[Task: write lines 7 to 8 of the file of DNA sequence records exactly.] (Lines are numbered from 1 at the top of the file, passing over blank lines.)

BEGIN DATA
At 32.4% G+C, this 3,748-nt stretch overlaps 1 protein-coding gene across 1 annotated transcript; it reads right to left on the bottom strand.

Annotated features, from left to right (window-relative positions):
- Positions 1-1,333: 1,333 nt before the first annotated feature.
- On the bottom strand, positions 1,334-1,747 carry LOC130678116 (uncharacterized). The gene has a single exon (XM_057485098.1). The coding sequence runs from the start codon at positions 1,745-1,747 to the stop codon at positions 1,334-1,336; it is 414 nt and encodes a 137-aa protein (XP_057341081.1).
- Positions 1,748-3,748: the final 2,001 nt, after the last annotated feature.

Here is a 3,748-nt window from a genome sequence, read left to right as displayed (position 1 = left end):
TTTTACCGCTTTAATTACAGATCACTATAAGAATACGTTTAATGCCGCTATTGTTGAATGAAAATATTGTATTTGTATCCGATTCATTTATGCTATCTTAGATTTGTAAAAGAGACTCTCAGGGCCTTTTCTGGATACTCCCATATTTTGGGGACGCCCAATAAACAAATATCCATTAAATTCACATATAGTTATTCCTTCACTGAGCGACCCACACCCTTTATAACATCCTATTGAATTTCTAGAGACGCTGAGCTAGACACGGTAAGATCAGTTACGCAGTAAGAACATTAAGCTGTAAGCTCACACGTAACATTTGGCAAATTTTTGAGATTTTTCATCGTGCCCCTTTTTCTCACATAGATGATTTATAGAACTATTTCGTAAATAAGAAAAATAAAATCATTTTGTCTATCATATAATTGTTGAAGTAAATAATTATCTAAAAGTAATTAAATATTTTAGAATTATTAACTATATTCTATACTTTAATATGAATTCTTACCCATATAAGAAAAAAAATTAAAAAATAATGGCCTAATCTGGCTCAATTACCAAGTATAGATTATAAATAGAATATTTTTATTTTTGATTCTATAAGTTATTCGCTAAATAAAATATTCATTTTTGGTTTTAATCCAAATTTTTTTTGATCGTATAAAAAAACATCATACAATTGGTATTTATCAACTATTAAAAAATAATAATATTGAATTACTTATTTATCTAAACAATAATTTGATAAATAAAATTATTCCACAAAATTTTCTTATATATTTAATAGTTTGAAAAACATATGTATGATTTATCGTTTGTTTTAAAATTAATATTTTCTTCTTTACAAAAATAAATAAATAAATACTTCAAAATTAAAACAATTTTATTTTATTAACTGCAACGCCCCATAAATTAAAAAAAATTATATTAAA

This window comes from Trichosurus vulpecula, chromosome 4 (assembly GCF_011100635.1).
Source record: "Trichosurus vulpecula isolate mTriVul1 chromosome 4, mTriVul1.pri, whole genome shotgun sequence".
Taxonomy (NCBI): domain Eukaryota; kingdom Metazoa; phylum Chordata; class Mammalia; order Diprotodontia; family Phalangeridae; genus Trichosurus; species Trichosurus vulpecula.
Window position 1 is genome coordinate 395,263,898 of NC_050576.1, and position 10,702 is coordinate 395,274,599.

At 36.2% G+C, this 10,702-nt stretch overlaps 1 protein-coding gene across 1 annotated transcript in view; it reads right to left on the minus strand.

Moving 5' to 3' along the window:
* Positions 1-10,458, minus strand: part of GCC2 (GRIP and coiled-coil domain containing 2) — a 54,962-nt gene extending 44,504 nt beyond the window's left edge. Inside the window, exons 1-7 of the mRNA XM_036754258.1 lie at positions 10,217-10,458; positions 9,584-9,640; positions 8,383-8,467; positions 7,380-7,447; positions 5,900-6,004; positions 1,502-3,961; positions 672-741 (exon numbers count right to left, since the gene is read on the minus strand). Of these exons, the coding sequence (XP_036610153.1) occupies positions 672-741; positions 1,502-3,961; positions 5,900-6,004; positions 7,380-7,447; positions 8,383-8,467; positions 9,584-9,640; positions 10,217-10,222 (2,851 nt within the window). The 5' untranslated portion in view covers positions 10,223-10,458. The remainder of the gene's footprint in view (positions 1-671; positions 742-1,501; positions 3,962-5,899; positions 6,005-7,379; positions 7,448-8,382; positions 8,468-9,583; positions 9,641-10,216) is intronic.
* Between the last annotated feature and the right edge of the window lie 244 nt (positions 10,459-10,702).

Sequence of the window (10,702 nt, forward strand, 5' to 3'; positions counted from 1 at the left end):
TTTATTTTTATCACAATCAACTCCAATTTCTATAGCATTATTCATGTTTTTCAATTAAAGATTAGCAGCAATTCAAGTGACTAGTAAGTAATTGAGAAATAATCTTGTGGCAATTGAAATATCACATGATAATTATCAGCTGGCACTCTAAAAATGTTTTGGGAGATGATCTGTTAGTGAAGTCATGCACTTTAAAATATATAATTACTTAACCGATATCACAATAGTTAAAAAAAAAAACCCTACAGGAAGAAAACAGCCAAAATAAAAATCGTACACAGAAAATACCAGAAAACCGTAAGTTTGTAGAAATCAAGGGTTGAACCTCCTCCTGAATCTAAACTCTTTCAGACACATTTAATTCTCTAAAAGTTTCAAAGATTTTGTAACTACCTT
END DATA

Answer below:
TTTTACCGCTTTAATTACAGATCACTATAAGAATACGTTTAATGCCGCTATTGTTGAATGAAAATATTGTATTTGTATCCGATTCATTTATGCTATCTTAGATTTGTAAAAGAGACTCTCAGGGCCTTTTCTGGATACTCCCATATTTTGGGGACGCCCAATAAACAAATATCCATTAAATTCACATATAGTTATTCCTTCACTGAGCGACCCACACCCTTTATAACATCCTATTGAATTTCTAGAGACGCTGAGCTAGACACGGTAAGATCAGTTACGCAGTAAGAACATTAAGCTGTAAGCTCACACGTAACATTTGGCAAATTTTTGAGATTTTTCATCGTGCCCCTTTTTCTCACATAGATGATTTATAGAACTATTTCGTAAATAAGAAAAATAAAATCATTTTGTCTATCATATAATTGTTGAAGTAAATAATTATCTAAAAGTAATTAAATATTTTAGAATTATTAACTATATTCTATACTTTAATATGAATTCTTACCCATATAAGAAAAAAAATTAAAAAATAATGGCCTAATCTGGCTCAATTACCAAGTATAGATTATAAATAGAATATTTTTATTTTTGATTCTATAAGTTATTCGCTAAATAAAATATTCATTTTTGGTTTTAATCCAAATTTTTTTTGATCGTATAAAAAAACATCATACAATTGGTATTTATCAACTATTAAAAAATAATAATATTGAATTACTTATTTATCTAAACAATAATTTGATAAATAAAATTATTCCACAAAATTTTCTTATATATTTAATAGTTTGAAAAACATATGTATGATTTATCGTTTGTTTTAAAATTAATATTTTCTTCTTTACAAAAATAAATAAATAAATACTTCAAAATTAAAACAATTTTATTTTATTAACTGCAACGCCCCATAAATTAAAAAAAATTATATTAAA

This window comes from Trichosurus vulpecula, chromosome 4 (assembly GCF_011100635.1).